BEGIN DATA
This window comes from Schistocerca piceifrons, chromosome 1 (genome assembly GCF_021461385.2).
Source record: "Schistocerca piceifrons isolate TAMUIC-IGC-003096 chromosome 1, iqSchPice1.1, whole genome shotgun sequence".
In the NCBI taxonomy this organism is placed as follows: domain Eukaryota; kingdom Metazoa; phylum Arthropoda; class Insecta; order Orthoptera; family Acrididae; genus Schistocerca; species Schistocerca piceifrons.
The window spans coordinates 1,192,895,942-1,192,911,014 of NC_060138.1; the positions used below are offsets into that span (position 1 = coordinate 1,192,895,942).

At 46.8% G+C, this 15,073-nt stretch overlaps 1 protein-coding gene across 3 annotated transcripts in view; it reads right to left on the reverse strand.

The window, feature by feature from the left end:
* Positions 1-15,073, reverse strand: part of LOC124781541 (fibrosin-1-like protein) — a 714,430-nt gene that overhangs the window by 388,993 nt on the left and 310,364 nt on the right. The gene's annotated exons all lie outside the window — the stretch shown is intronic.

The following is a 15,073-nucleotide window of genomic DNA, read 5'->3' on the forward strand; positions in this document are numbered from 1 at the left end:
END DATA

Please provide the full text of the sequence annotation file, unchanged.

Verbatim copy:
This window comes from Schistocerca piceifrons, chromosome 1 (genome assembly GCF_021461385.2).
Source record: "Schistocerca piceifrons isolate TAMUIC-IGC-003096 chromosome 1, iqSchPice1.1, whole genome shotgun sequence".
In the NCBI taxonomy this organism is placed as follows: domain Eukaryota; kingdom Metazoa; phylum Arthropoda; class Insecta; order Orthoptera; family Acrididae; genus Schistocerca; species Schistocerca piceifrons.
The window spans coordinates 1,192,895,942-1,192,911,014 of NC_060138.1; the positions used below are offsets into that span (position 1 = coordinate 1,192,895,942).

At 46.8% G+C, this 15,073-nt stretch overlaps 1 protein-coding gene across 3 annotated transcripts in view; it reads right to left on the reverse strand.

The window, feature by feature from the left end:
* Positions 1-15,073, reverse strand: part of LOC124781541 (fibrosin-1-like protein) — a 714,430-nt gene that overhangs the window by 388,993 nt on the left and 310,364 nt on the right. The gene's annotated exons all lie outside the window — the stretch shown is intronic.

The following is a 15,073-nucleotide window of genomic DNA, read 5'->3' on the forward strand; positions in this document are numbered from 1 at the left end: